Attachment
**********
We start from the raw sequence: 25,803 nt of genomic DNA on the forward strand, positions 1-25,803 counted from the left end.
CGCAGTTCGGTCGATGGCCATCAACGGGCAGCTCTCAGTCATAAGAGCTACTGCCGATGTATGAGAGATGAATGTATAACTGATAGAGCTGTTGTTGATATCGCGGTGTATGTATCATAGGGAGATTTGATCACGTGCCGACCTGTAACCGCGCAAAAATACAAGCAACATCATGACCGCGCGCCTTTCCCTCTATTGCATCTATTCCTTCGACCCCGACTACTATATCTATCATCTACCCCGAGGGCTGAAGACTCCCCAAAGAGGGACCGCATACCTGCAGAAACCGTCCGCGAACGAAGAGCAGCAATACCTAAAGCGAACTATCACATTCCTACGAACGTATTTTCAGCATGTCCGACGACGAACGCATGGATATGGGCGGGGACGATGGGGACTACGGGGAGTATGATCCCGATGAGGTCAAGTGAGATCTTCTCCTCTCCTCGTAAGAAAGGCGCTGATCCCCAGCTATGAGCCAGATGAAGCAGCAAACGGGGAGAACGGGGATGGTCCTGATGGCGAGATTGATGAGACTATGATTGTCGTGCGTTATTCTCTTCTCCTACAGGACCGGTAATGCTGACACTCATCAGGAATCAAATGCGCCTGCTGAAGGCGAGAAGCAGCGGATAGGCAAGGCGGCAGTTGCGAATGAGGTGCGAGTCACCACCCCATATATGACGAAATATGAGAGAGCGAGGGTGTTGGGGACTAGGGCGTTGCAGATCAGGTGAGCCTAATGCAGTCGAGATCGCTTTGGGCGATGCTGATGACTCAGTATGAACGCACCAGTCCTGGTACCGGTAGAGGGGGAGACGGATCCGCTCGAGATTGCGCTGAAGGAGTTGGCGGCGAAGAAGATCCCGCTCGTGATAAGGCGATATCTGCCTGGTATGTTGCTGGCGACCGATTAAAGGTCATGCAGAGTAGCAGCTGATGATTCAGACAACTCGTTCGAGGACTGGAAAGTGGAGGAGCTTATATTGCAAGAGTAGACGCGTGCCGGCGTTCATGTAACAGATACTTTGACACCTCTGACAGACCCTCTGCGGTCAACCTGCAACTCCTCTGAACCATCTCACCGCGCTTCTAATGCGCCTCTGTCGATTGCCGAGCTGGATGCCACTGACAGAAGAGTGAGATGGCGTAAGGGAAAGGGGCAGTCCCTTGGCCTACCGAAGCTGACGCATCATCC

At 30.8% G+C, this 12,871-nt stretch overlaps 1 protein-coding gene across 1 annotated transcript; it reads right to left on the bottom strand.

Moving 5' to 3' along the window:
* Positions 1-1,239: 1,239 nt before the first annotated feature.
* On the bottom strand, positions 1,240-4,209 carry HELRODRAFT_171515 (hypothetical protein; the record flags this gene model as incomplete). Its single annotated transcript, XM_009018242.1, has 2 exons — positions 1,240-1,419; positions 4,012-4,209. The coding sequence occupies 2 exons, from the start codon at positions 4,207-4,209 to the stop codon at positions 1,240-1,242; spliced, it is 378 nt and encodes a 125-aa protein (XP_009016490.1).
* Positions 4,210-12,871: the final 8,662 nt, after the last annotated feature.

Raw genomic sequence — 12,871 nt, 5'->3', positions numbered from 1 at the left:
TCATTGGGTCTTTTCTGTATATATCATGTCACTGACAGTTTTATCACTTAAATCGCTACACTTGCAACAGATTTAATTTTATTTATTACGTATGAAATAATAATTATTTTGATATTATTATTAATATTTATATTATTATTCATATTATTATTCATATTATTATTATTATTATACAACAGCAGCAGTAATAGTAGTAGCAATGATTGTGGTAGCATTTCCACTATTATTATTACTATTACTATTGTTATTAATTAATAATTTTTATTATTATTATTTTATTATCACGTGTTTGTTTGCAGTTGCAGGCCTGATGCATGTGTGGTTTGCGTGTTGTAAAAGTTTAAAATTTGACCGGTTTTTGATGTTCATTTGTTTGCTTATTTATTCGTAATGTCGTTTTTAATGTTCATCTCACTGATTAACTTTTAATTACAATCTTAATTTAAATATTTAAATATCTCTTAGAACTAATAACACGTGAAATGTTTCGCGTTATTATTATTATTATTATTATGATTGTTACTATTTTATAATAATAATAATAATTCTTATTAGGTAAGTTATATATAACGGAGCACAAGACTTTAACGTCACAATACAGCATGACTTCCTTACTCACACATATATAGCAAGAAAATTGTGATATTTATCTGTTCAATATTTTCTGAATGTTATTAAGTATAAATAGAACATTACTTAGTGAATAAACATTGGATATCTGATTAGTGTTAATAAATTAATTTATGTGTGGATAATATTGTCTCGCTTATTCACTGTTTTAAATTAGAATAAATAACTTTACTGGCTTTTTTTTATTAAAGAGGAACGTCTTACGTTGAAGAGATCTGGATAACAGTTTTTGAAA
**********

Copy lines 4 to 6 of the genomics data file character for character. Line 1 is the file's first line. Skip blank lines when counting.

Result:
Moving 5' to 3' along the window:
* Positions 1-1,239: 1,239 nt before the first annotated feature.
* On the bottom strand, positions 1,240-4,209 carry HELRODRAFT_171515 (hypothetical protein; the record flags this gene model as incomplete). Its single annotated transcript, XM_009018242.1, has 2 exons — positions 1,240-1,419; positions 4,012-4,209. The coding sequence occupies 2 exons, from the start codon at positions 4,207-4,209 to the stop codon at positions 1,240-1,242; spliced, it is 378 nt and encodes a 125-aa protein (XP_009016490.1).